Forget mergers, gold dust lies in knowing your customers inside out

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The Independent Online

The merger, investment and acquisition activity now sweeping across the globe may reflect the rapidly changing nature of the big business landscape. But, paradoxically, it will put small and medium enterprises (SMEs) into the driving seat and allow them to strengthen their position with the large manufacturers.

The merger, investment and acquisition activity now sweeping across the globe may reflect the rapidly changing nature of the big business landscape. But, paradoxically, it will put small and medium enterprises (SMEs) into the driving seat and allow them to strengthen their position with the large manufacturers.

This feeding frenzy has been put into focus by the United Nations, which claims that in 1999 the total value of cross-border mergers came to a staggering $1.1 trillion. In Europe, the figure was £275bn - equal to the total amount spent between 1990 and 1998.

The conventional drivers for this convulsive activity remain the same - the need for increased market share, revenues, shareholder value and cost savings. Yet the irony is that, according to analysts, 90 per cent of takeovers fail to yield expected benefits in terms of increased revenue, because so much is spent on just integrating operations.

It is now dawning on many companies that the key to reducing costs and increasing revenues is not by suddenly acquiring a mass of new customers but by understanding their needs.

However, there is one huge stumbling block: many have no idea who their customers really are. One of the big retail banks recently admitted that it was desperately trying to find out which customers had which products. Even prospective customers are not properly understood - think of car adverts where manufacturers just simply brand build and aim at an amorphous mass.

"They are absolutely desperate to understand their customers, absolutely desperate," says Simon Boon, a business intelligence consultant who has spent the past few years advising on customer management strategies.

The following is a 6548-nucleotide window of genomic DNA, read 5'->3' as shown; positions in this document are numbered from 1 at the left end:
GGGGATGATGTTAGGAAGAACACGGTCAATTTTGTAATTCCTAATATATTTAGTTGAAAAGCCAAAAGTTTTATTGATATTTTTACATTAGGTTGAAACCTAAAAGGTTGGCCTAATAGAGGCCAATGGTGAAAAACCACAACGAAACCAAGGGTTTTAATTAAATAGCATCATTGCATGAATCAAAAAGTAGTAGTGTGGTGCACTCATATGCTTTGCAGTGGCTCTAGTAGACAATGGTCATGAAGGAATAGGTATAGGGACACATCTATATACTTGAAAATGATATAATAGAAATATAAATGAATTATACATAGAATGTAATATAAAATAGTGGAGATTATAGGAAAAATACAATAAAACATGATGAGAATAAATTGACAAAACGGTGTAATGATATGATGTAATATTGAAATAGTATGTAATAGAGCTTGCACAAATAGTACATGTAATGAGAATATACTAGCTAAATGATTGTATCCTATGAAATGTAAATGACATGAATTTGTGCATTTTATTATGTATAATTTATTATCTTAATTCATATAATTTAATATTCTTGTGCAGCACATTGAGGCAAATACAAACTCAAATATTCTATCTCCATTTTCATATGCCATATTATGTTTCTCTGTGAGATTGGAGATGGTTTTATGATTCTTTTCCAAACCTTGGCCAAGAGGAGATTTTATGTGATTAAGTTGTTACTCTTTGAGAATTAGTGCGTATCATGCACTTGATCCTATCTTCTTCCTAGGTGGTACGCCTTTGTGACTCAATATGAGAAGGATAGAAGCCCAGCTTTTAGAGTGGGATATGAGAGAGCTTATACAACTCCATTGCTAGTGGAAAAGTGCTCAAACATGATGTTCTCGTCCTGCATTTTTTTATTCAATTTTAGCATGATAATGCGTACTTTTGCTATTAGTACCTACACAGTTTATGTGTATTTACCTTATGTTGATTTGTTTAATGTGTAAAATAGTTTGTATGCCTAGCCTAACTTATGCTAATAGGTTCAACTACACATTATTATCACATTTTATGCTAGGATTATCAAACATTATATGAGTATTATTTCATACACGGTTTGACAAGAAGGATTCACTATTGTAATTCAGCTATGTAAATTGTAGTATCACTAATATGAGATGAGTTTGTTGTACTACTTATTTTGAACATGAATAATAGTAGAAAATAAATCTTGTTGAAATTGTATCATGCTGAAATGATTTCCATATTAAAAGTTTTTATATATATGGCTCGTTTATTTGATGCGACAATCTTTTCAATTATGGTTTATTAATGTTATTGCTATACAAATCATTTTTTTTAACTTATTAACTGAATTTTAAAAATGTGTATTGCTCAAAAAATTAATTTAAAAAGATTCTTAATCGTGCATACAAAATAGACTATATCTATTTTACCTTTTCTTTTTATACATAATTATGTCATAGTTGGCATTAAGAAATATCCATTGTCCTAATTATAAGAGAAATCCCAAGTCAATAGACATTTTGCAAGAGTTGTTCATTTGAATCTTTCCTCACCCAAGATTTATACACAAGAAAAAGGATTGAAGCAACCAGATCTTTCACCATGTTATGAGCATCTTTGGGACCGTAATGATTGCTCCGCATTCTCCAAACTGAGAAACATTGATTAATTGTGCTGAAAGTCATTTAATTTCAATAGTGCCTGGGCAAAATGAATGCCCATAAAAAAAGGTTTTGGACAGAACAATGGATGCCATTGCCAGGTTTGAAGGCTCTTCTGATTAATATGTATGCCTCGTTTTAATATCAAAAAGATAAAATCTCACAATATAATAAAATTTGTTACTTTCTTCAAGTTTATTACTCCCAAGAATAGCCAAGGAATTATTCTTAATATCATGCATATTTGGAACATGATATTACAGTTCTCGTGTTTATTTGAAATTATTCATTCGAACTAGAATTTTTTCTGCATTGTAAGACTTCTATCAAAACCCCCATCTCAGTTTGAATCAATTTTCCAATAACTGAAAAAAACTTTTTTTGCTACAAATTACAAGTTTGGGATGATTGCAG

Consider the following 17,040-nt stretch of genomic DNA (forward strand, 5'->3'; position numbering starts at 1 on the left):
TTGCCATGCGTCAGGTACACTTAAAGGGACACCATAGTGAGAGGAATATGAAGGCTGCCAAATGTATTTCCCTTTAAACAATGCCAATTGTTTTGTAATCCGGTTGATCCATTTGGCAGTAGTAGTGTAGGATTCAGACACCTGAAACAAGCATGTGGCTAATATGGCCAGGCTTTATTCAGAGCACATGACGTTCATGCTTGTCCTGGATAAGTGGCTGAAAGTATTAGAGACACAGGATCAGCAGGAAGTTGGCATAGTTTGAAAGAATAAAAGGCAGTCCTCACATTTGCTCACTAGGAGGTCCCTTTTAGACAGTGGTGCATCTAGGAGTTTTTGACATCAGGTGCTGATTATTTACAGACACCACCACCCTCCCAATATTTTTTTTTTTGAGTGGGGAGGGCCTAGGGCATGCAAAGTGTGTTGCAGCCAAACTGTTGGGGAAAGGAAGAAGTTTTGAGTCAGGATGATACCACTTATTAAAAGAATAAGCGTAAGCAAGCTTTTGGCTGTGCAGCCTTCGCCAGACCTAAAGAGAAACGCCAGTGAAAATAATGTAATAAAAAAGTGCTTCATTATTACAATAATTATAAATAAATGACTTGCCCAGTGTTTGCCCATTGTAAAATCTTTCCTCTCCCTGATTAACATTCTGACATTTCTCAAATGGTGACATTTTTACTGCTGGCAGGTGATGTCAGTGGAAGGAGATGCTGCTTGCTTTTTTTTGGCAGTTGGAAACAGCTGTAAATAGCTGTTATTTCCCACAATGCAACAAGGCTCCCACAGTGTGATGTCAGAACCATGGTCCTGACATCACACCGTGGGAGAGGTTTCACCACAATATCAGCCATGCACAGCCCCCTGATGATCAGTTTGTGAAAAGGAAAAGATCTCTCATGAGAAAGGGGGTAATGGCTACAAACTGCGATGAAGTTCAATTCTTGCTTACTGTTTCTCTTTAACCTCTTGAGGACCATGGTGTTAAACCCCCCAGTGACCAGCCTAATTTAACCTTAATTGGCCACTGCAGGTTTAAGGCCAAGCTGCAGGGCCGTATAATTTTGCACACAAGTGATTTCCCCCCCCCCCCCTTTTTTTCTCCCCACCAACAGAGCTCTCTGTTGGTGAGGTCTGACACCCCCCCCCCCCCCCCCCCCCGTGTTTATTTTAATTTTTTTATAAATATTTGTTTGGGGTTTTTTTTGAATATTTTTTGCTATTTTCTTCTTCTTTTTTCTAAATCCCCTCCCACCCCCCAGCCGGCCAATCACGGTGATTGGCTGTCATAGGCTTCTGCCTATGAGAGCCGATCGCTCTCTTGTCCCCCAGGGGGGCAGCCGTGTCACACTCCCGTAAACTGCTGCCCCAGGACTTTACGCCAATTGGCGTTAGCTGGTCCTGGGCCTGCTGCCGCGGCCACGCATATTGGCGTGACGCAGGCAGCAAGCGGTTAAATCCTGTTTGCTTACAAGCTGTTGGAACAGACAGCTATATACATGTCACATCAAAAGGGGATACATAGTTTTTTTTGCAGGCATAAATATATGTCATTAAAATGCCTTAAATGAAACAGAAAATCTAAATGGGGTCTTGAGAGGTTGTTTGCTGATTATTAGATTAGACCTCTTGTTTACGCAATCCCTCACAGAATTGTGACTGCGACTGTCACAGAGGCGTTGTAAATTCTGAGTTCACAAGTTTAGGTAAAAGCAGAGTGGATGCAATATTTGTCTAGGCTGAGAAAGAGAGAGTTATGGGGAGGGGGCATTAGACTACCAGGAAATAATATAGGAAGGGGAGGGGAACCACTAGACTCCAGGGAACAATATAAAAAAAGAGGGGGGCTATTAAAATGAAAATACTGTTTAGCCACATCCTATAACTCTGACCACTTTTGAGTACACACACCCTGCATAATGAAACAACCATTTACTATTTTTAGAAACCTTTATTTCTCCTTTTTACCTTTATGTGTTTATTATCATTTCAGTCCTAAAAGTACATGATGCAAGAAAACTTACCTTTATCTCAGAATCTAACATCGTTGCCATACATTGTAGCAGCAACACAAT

This desperation is driving firms to improve relationships with small and medium-sized companies in their supply chain, acknowledging that it is they who are closest to the customers and can tell the manufacturers what is needed.

They can also help cut costs in the supply chain by driving out inefficiencies, passing on information about repeat business, referrals and successful promotions. Such information is gold dust for manufacturers allowing them to fine-tune engineering to demand, cut inventory costs and launch tar- geted marketing campaigns.

Historically, with distrust on all sides, there has been scant motivation to share information. But the new approach is evident at car giant Ford. After years of antagonistic and adversarial relationships with dealers it now acknowledges it must embrace change to serve the customers well.

Last year it launched a "consumer connect" division aimed at doing exactly this. It is now running pilot schemes at several dealerships. Under review is the overhauling of the cost model - where a Ford dealer will be rewarded for previous intangibles such as customer service and successful promotions.

Ford is also looking at sharing the risks inherent in running a dealership by stumping up a sum for inventory and property management.

This customer-focused wave has certainly woken up the manufacturers. Those who cannot dump their intermediaries now realise they can no longer treat them with impunity. And many forward- thinking SMEs now will be looking at the customer data they hold as currency that manufacturers desperately need.

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